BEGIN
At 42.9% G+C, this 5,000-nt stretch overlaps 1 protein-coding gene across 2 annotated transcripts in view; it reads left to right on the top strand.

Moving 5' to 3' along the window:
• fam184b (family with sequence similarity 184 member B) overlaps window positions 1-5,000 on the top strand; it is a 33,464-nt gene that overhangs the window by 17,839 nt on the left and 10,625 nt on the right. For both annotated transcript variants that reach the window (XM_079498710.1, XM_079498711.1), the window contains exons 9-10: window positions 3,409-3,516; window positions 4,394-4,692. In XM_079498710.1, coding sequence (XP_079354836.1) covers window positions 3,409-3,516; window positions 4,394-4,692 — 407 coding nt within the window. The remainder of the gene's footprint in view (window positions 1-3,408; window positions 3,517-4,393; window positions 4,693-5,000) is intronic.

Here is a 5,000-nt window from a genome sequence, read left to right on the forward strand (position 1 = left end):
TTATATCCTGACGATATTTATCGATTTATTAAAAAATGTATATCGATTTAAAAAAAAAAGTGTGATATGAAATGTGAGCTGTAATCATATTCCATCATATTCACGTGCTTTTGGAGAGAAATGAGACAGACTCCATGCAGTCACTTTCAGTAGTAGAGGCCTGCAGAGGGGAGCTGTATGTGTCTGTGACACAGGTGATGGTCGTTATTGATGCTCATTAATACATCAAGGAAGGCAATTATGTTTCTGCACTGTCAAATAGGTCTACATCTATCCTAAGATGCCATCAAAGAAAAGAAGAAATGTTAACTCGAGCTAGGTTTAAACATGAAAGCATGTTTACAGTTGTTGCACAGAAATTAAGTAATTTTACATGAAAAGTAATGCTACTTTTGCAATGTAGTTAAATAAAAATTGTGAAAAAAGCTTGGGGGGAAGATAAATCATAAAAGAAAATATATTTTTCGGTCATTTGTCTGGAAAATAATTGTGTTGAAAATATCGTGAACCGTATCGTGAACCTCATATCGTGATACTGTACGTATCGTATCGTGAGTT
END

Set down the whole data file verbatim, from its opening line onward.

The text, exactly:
At 42.9% G+C, this 5,000-nt stretch overlaps 1 protein-coding gene across 2 annotated transcripts in view; it reads left to right on the top strand.

Moving 5' to 3' along the window:
• fam184b (family with sequence similarity 184 member B) overlaps window positions 1-5,000 on the top strand; it is a 33,464-nt gene that overhangs the window by 17,839 nt on the left and 10,625 nt on the right. For both annotated transcript variants that reach the window (XM_079498710.1, XM_079498711.1), the window contains exons 9-10: window positions 3,409-3,516; window positions 4,394-4,692. In XM_079498710.1, coding sequence (XP_079354836.1) covers window positions 3,409-3,516; window positions 4,394-4,692 — 407 coding nt within the window. The remainder of the gene's footprint in view (window positions 1-3,408; window positions 3,517-4,393; window positions 4,693-5,000) is intronic.

Here is a 5,000-nt window from a genome sequence, read left to right on the forward strand (position 1 = left end):
TTATATCCTGACGATATTTATCGATTTATTAAAAAATGTATATCGATTTAAAAAAAAAAGTGTGATATGAAATGTGAGCTGTAATCATATTCCATCATATTCACGTGCTTTTGGAGAGAAATGAGACAGACTCCATGCAGTCACTTTCAGTAGTAGAGGCCTGCAGAGGGGAGCTGTATGTGTCTGTGACACAGGTGATGGTCGTTATTGATGCTCATTAATACATCAAGGAAGGCAATTATGTTTCTGCACTGTCAAATAGGTCTACATCTATCCTAAGATGCCATCAAAGAAAAGAAGAAATGTTAACTCGAGCTAGGTTTAAACATGAAAGCATGTTTACAGTTGTTGCACAGAAATTAAGTAATTTTACATGAAAAGTAATGCTACTTTTGCAATGTAGTTAAATAAAAATTGTGAAAAAAGCTTGGGGGGAAGATAAATCATAAAAGAAAATATATTTTTCGGTCATTTGTCTGGAAAATAATTGTGTTGAAAATATCGTGAACCGTATCGTGAACCTCATATCGTGATACTGTACGTATCGTATCGTGAGTT